MixedThe Washington PostWhile Shorto is successful at finding out what his grandfather did—as well as the affairs he had, the people he swindled, the drinking problem that tanked his illicit career—he struggles to learn more about just who his grandfather was ... There are long talks with relatives, with men who knew his grandfather from his gangster days, with retired police officers and others, but no one can offer a penetrating look at the man who once was second-in-command of a criminal operation that controlled an entire city ... At times, the flatness of his grandfather’s character dampens the narrative. Why, a reader can justifiably ask, do I care about this person? The answer, unfortunately, is never fully apparent. A history of a gangster in a bygone time promises to be riveting, but there’s not enough there there to make this a book you can’t put down. The specter of an unsolved mob murder hangs over the story, hinting at a much deeper, darker tale. That too proves to be a promise that doesn’t quite deliver. What does pay off is a series of revelations that unfold in the book’s final third, where Shorto focuses less on his grandfather and more on his father and their own strained relationship, and all that brought it about. Here the memoir becomes more personal and poignant, and less of a historical account weighted down by asides about process and efforts to corroborate stories. As the hurts are revealed, they offer unexpected insights that traverse generations.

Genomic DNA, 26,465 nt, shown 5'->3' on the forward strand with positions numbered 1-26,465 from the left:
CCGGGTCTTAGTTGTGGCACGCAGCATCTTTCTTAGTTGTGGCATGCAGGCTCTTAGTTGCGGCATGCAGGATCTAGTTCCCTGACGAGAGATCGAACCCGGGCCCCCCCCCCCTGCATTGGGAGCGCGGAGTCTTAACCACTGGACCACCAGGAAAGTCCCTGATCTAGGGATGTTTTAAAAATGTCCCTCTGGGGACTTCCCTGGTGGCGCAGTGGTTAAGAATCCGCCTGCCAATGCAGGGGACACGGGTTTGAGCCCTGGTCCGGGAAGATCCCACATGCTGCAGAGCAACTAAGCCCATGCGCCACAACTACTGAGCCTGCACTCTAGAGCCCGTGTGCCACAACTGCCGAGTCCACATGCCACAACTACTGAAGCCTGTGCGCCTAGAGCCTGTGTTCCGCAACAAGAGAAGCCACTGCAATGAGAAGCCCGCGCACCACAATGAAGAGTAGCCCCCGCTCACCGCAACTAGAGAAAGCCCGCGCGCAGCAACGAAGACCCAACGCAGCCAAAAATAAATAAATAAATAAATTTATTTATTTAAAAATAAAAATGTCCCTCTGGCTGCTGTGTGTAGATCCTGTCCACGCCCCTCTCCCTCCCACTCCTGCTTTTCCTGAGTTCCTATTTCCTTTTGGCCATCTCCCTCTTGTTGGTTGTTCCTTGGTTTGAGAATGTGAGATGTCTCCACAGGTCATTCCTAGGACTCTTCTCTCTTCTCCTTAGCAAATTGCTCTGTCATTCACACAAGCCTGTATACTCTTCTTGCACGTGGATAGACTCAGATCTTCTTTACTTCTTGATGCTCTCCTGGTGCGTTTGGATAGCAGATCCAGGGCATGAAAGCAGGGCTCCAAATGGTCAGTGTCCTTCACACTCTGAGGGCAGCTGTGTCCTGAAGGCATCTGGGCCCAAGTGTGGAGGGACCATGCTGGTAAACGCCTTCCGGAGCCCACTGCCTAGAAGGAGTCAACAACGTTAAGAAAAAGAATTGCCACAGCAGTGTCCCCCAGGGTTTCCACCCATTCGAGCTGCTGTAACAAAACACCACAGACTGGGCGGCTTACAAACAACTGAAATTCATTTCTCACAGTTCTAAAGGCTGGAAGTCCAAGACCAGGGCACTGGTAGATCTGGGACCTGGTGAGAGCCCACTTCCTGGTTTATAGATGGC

Brad Meltzer and Josh Mensch
RaveThe Washington Post... remarkable and often riveting ... Drawing from contemporaneous accounts and biographies of the central characters, Meltzer and Mensch use Lincoln’s two-week journey by train from his home in Illinois to his under-cover-of-darkness arrival in Washington as a gripping narrative to revisit the discovery of the assassination plot and the frantic efforts to prevent its success ... In their briskly paced telling — each of the book’s 81 chapters is just a few pages long — the authors provide a robust historical framework.
Byron L. Dorgan
PositiveThe Washington PostIf the book is a reminder of all our nation’s misdeeds against the country’s original inhabitants, it is also a call to action. In each chapter, Dorgan presents a problem faced by Native Americans that seems intractable and then offers examples of individuals or tribes that have succeeded despite the enormous challenges. The statistics in some cases are breathtakingly daunting ... Those depressing numbers, affecting every aspect of Indian life, can feel overwhelming. Dorgan does his best to alleviate despair by telling readers about the many Indian men, women and children who are working to address them.
RaveThe Washington Post...a 508-page offering that, like his four-hour concerts, delivers enough punch and laughter, sorrow and succor, to satisfy your soul and still, somehow, leave you wanting more ... Throughout the book, Springsteen brings moments such as these to life with memories that put you in the room, whether it’s a whispered aside from Bob Dylan at the Kennedy Center Honors, arguments with record company executives over what to do with an album, or a rare guitar-throwing tantrum directed at his friend and longtime manager Jon Landau ... these chapters reveal many new sides, not all flattering, of a person who has been telling his story for nearly a half century.